A legal challenge over the power of the police to photograph peaceful protesters has failed at the High Court. Andrew Wood, from Oxford, claimed he was harassed by the Metropolitan Police for campaigning against the arms trade. But on Thursday, the force was cleared of breaching Mr Wood’s human rights by photographing him and other activists who had committed no crime. The Met had said its actions were “justified and proportionate”.
Mr Wood had complained that the policy of openly taking pictures of demonstrators, on the basis that they might become involved in future protests, was an illegal interference with the right to take part in political activity both lawfully and peacefully. Mr Wood, media co-ordinator for the Campaign Against Arms Trade (CAAT), said retaining the photos of him at the annual meeting of Reed Elsevier, was oppressive. Mr Wood had bought a share in the company, which entitled him to attend the meeting in Grosvenor Square, central London, in September 2005.
But Mr Justice McCombe said Mr Wood was photographed in a public street in circumstances in which the presence of the police – and the press – must have been expected. He said that if there was any interference with Mr Wood’s rights, it was “in accordance with the law and proportionate”. The police insisted that the photos, which they said were taken in a non-intimidatory way, would have been destroyed shortly after the event.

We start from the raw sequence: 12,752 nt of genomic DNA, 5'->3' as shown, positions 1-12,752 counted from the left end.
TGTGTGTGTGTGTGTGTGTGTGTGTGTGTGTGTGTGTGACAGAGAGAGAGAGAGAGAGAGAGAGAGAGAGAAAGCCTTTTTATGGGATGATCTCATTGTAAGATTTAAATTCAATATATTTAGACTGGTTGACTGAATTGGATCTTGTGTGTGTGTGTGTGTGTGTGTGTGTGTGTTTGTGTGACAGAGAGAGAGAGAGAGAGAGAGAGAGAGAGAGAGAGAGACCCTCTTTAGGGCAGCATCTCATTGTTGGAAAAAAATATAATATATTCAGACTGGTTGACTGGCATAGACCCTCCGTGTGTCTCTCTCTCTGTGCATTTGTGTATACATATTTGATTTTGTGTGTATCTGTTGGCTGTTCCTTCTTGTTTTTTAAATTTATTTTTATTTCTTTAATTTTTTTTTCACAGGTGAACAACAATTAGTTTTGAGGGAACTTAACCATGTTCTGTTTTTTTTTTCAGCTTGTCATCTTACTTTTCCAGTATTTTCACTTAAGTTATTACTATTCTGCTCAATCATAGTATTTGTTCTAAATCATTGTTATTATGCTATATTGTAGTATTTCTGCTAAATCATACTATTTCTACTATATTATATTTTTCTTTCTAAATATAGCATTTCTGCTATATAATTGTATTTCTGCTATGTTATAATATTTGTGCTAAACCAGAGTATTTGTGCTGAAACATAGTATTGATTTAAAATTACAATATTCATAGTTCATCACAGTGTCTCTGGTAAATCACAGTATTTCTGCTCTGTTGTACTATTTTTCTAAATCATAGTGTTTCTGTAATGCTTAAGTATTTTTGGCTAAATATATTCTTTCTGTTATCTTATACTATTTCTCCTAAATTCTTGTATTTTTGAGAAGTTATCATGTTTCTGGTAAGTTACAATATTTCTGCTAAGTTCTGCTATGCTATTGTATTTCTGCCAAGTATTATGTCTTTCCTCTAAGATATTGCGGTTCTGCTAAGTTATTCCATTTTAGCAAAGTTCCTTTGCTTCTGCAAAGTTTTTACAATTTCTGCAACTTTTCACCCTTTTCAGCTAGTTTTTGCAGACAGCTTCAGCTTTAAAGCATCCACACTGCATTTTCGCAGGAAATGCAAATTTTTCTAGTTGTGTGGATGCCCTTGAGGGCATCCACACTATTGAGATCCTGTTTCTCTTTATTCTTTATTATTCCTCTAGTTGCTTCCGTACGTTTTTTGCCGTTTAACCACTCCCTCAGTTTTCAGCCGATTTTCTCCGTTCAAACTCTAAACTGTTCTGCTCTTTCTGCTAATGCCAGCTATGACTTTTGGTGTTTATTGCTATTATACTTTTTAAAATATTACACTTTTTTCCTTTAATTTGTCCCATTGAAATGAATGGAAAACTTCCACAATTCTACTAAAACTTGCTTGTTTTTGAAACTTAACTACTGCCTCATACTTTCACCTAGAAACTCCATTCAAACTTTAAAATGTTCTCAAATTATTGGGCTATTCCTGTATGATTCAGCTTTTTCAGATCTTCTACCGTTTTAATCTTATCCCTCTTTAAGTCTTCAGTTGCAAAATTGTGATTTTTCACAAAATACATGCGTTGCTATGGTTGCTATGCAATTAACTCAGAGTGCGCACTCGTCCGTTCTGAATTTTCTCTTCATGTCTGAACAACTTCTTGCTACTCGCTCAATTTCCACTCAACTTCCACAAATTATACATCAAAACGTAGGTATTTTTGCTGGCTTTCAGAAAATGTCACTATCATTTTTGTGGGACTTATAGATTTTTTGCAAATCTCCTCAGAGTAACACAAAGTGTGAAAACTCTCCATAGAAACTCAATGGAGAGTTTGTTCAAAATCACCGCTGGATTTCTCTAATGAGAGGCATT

Meanwhile Raytheon 9 second day-
The second day of the Raytheon 9 trial went reasonably well. The evidence came from PSNI officers, who mainly gave a fairly flat and factual account of what they’d seen on the morning of the occupation. Importantly, none said that he’d seen violence from any of the 9.
There were exchanges between the prosecutor and defence lawyers about what it is that the prosecution will have to show to establish “affray”—putting people in fear of the lives or safety—and criminal damage: if the defendants can show that they genuinely believed they were helping to stop or hamper a bigger crime, will that be enough for acquittal on the criminal damage count? It sounds very abstract, but this could be the point on which the case turns.
The indications are that it will be Friday before Raytheon witnesses take the stand and can be cross-examined about the nature of the business and the links between Raytheon and defence forces, including the Israeli defence forces.
The case did get some coverage in the mainstream media today. This concentrated on a prosecution suggestion that the 9 had indulged in “an orgy of wanton destruction” and the defence riposte that the 9 had been trying to stop war crimes. Just headline stuff really, but at least the issues may be beginning to leak out into wider society—which is what we need.
Those who are in the dock are all in good spirits, and encouraged by messages of support coming into the DAWC from various parts of the globe.